Homes During Probate: What Can and Cannot Be Done
After the death of a parent, you may wonder what should be done with the home and its contents. The answer depends on what you intend to do with it. Read on to learn more about what you are allowed to do during probate with your family home and what you should not do.
Don't Disturb Anything — Yet
It's very tempting for loved ones to attempt to obtain treasured family mementos from a home after a death. However, the home and its contents should be left as it is for the time being. There is an exception to this rule, though: some people use a special deed to record the names of others who own the home along with the deceased. In that case, the remaining named people on the deed are now owners of the home and the home does not have to be probated. It's up to the owners to do what they want with the home and its contents.
The Executor Is Appointed and Takes Actions
A few weeks after the will is filed, the court will appoint an executor or personal representative for the estate. If no will exists, the estate is filed with the probate court and an administrator of the estate will be appointed. The executor is responsible for dealing with all estate property, including the home. Since the home is part of the estate, it must be kept safe, secure, and intact, in case creditors of the deceased need to be paid.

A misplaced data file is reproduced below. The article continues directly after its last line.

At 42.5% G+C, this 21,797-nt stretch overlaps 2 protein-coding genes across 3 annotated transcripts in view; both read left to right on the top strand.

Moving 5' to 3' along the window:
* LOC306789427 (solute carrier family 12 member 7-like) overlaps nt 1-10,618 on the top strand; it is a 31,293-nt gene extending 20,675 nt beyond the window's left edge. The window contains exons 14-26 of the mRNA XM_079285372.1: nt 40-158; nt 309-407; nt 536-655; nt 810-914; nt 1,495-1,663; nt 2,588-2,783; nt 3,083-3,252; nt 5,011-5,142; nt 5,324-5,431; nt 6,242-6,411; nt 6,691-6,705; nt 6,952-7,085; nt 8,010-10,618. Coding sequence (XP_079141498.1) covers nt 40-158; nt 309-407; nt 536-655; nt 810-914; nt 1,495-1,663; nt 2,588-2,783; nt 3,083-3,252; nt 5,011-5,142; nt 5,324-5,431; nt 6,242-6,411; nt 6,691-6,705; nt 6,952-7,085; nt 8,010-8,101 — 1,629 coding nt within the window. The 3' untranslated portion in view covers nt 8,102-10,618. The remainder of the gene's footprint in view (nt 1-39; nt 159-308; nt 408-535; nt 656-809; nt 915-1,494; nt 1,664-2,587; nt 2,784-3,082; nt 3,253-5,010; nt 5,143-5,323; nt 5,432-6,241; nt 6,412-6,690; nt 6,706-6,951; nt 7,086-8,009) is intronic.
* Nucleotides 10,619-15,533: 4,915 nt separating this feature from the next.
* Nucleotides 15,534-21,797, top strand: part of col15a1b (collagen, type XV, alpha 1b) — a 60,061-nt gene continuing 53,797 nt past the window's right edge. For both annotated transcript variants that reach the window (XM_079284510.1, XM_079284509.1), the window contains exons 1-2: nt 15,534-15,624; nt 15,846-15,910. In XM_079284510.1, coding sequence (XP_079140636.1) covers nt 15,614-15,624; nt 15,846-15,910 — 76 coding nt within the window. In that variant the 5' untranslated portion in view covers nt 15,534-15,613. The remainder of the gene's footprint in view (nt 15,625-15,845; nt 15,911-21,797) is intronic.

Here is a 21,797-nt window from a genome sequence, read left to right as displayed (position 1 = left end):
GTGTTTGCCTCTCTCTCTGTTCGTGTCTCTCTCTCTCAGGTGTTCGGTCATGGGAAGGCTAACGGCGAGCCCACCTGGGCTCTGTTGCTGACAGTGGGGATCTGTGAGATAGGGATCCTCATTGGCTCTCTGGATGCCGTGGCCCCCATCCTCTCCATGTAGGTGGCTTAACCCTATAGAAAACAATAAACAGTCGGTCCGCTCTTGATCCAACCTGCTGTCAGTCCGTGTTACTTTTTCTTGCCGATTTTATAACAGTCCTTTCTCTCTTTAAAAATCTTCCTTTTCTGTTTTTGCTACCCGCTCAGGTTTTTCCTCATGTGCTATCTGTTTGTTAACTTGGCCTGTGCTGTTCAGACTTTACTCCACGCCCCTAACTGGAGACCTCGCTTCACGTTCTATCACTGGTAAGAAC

If the deceased has considerable debts and the liquid assets are not enough to pay off the debts, the home can be made ready and sold by the executor. The executor is also tasked with taking an inventory of the home and having it appraised. If the home must be sold, the executor can clean the home of its contents by distributing the contents to loved ones or by having an estate sale.
While Probate Continues
If the home is not to be sold, the executor has duties pertaining to keeping the home safe for the time being. That means having locks changed, if necessary, paying storage fees, hiring workers to make needed repairs, maintaining the yard, and paying bills associated with the home such as power, water, property taxes, and more.
If the home is to go to someone named in the will, the deeds are made ready in the probate lawyer's office and are filed with the revenue or probate court. If there is no will, the state will use its laws of succession to determine who will inherit the home. Once the deed is in the names of the beneficiaries and probate is over, they are free to divide or sell the home as they wish. Speak to a probate lawyer to find out more.